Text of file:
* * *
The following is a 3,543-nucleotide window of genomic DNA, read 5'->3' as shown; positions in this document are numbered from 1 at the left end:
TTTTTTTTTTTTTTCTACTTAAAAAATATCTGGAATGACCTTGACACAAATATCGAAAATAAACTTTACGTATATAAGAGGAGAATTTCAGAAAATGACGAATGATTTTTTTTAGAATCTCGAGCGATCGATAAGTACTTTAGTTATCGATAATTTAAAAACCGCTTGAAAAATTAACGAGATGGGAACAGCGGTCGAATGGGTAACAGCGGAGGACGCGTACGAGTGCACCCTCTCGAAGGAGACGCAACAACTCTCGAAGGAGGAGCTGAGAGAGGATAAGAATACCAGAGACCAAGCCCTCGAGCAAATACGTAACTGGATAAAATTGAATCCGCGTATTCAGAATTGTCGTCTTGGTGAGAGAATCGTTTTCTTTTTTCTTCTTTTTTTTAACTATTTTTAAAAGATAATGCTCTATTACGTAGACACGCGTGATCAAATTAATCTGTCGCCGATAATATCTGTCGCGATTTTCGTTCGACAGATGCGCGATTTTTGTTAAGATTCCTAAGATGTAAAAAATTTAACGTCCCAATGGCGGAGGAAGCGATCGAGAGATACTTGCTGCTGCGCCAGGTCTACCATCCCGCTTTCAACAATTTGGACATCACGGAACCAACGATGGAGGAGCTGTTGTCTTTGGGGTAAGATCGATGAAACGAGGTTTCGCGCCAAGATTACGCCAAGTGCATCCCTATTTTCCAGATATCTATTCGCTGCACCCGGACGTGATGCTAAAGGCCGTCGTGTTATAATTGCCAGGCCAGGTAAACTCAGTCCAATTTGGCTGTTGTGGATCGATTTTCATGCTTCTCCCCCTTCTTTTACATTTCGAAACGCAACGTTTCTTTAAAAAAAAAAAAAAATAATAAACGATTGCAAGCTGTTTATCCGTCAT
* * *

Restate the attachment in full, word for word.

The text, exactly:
The following is a 3,543-nucleotide window of genomic DNA, read 5'->3' as shown; positions in this document are numbered from 1 at the left end:
TTTTTTTTTTTTTTCTACTTAAAAAATATCTGGAATGACCTTGACACAAATATCGAAAATAAACTTTACGTATATAAGAGGAGAATTTCAGAAAATGACGAATGATTTTTTTTAGAATCTCGAGCGATCGATAAGTACTTTAGTTATCGATAATTTAAAAACCGCTTGAAAAATTAACGAGATGGGAACAGCGGTCGAATGGGTAACAGCGGAGGACGCGTACGAGTGCACCCTCTCGAAGGAGACGCAACAACTCTCGAAGGAGGAGCTGAGAGAGGATAAGAATACCAGAGACCAAGCCCTCGAGCAAATACGTAACTGGATAAAATTGAATCCGCGTATTCAGAATTGTCGTCTTGGTGAGAGAATCGTTTTCTTTTTTCTTCTTTTTTTTAACTATTTTTAAAAGATAATGCTCTATTACGTAGACACGCGTGATCAAATTAATCTGTCGCCGATAATATCTGTCGCGATTTTCGTTCGACAGATGCGCGATTTTTGTTAAGATTCCTAAGATGTAAAAAATTTAACGTCCCAATGGCGGAGGAAGCGATCGAGAGATACTTGCTGCTGCGCCAGGTCTACCATCCCGCTTTCAACAATTTGGACATCACGGAACCAACGATGGAGGAGCTGTTGTCTTTGGGGTAAGATCGATGAAACGAGGTTTCGCGCCAAGATTACGCCAAGTGCATCCCTATTTTCCAGATATCTATTCGCTGCACCCGGACGTGATGCTAAAGGCCGTCGTGTTATAATTGCCAGGCCAGGTAAACTCAGTCCAATTTGGCTGTTGTGGATCGATTTTCATGCTTCTCCCCCTTCTTTTACATTTCGAAACGCAACGTTTCTTTAAAAAAAAAAAAAAATAATAAACGATTGCAAGCTGTTTATCCGTCAT